Questions about the effectiveness of new sediment traps designed to protect Lake Horowhenua have surfaced online, however the regional council says they are working as they are supposed to.
The traps have been constructed at the Arawhata Stream, and are designed to stop sediment washing into the badly polluted and controversial lake.
A drone video circulating on social media shows large amounts of brown-coloured water washing straight through the traps and into the lake after a heavy rainfall event, but Horizons Regional Council freshwater and partnerships manager Logan Brown said the trap was operating as it was designed.
He said he had seen the footage.
"The fact that the image starts with muddy water being in the trap shows that the flood event was large enough to start spilling some of the water into the trap but the flood wasn't large enough to divert water around the entire trap," he said.
He said the sediment trap was designed to operate in large flood events.
"[It] operates when water levels in the Arawhata Stream get high enough that the culvert cannot take all of the flow, and this excess flow is diverted into the sediment trap," he said.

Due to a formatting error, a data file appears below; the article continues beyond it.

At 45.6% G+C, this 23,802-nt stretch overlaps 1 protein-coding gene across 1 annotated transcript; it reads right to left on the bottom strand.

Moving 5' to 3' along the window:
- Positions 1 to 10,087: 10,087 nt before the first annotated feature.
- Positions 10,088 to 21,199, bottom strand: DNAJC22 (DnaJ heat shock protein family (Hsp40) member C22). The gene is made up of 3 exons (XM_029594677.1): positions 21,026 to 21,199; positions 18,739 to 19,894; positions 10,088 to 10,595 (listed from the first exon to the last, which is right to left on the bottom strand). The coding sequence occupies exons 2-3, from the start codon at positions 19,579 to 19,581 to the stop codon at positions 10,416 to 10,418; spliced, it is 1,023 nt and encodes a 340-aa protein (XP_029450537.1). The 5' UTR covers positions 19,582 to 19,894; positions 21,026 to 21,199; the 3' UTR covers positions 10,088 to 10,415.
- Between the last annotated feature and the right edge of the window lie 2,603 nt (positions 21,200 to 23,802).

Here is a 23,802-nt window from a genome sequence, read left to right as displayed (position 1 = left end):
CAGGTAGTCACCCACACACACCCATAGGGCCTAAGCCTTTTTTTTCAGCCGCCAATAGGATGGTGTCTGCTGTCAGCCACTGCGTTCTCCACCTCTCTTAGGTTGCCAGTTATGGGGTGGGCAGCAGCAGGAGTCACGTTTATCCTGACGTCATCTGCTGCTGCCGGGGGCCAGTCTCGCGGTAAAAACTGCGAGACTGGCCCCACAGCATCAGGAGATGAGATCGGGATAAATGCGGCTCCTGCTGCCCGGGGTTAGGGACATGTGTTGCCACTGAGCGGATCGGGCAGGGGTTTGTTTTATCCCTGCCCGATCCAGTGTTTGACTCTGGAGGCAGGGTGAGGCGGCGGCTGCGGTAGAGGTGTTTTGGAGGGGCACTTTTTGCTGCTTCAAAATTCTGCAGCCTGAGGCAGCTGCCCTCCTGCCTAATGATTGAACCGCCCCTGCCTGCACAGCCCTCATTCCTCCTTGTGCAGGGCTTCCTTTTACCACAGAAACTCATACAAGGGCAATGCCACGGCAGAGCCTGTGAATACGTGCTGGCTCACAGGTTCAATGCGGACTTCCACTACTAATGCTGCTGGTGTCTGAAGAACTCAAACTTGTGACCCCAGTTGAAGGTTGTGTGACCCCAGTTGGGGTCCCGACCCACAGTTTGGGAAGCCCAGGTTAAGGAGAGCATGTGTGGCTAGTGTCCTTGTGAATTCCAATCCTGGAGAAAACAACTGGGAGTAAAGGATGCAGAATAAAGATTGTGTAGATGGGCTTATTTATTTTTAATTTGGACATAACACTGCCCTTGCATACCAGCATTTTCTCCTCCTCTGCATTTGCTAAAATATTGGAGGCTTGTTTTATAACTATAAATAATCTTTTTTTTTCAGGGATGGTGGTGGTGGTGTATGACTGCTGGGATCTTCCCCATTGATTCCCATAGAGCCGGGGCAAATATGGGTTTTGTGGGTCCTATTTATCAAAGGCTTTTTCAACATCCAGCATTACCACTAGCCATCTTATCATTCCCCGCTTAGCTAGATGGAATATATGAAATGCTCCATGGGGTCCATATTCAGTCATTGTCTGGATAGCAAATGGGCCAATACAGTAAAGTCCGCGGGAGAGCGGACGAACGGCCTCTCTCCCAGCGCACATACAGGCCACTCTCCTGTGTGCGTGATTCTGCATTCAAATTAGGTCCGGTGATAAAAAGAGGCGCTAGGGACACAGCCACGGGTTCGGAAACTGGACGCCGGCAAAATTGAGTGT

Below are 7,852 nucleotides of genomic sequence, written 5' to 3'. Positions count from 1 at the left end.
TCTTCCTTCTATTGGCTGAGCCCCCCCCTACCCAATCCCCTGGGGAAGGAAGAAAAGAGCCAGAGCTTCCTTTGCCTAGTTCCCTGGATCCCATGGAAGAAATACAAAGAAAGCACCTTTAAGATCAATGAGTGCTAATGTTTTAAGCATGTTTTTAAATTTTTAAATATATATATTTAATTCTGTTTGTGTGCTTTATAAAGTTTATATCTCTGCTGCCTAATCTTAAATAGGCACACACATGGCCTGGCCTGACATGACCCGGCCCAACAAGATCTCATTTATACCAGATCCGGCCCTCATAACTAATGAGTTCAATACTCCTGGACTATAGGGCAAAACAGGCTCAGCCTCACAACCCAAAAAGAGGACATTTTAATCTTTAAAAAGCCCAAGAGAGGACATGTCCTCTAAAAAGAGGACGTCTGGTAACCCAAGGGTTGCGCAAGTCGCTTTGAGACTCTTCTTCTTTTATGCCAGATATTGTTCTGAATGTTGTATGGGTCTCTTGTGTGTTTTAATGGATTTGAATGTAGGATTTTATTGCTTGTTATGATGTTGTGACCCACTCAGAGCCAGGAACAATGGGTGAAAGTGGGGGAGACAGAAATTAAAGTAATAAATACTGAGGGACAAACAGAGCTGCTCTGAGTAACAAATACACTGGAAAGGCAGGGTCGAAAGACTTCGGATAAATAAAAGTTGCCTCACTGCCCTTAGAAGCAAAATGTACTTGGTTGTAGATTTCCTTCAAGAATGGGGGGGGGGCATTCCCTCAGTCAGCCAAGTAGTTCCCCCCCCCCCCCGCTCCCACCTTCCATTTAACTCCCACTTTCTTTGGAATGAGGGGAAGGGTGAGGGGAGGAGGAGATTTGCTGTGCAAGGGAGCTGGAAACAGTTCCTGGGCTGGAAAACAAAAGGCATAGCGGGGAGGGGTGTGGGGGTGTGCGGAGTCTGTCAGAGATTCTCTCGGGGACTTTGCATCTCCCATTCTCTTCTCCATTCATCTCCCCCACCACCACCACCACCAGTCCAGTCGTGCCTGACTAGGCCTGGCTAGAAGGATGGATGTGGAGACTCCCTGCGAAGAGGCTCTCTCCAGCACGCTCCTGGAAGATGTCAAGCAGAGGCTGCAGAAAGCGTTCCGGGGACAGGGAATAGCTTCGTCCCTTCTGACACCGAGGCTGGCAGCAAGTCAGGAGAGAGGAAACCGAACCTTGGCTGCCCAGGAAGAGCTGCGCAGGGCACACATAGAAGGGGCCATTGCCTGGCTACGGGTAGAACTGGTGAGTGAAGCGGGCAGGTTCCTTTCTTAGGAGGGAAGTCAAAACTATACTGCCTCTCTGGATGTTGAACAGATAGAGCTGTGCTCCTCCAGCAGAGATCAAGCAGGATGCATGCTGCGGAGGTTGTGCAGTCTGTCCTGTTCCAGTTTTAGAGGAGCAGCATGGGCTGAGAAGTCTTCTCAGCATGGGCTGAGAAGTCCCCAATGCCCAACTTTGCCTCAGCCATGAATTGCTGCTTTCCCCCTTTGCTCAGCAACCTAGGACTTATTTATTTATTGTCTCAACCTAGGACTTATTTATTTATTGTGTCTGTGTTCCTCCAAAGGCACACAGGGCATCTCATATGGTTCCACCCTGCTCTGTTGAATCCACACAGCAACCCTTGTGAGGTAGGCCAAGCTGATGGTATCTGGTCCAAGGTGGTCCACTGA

"It will not and wasn't designed to divert all of the flows around the sediment trap."
Brown said the trap was part of a wider programme to reduce sediment and its design focused on coarse sediment during large storm events.
This meant it does not always operate during rainfall events and may not change the colour of the water, which was caused by fine sediment.
"The measure of success over time will be the amount of sediment accumulated in the trap, and subsequently removed from[it], rather than deposited into the lake," he said.
He said that Horizons was currently investigating if modifications could be made to the trap to make it operate more frequently.
"Work also continues with the horticulture sector in reducing the sediment lost from land in the first place and for the sediment trap to be the final polishing to the water as it comes down the Arawhata Stream during high flows."
Modelling carried out by NIWA during early stages of the project estimated that the trap would reduce the annual load of sediment entering Lake Horowhenua from the Arawhata Stream by more than 50 per cent, equivalent to reducing the yearly sediment inputs from all of the inflowing streams by approximately 25 per cent and the annual load of phosphorus from these by 30 per cent.
Horizons communication advisor Cara Hesselin said a paper was being presented to the regional council next week, which would include more scientific data about the behaviour of sediment in the area, especially in terms of highlighting how the trap has the biggest impact during large flood events.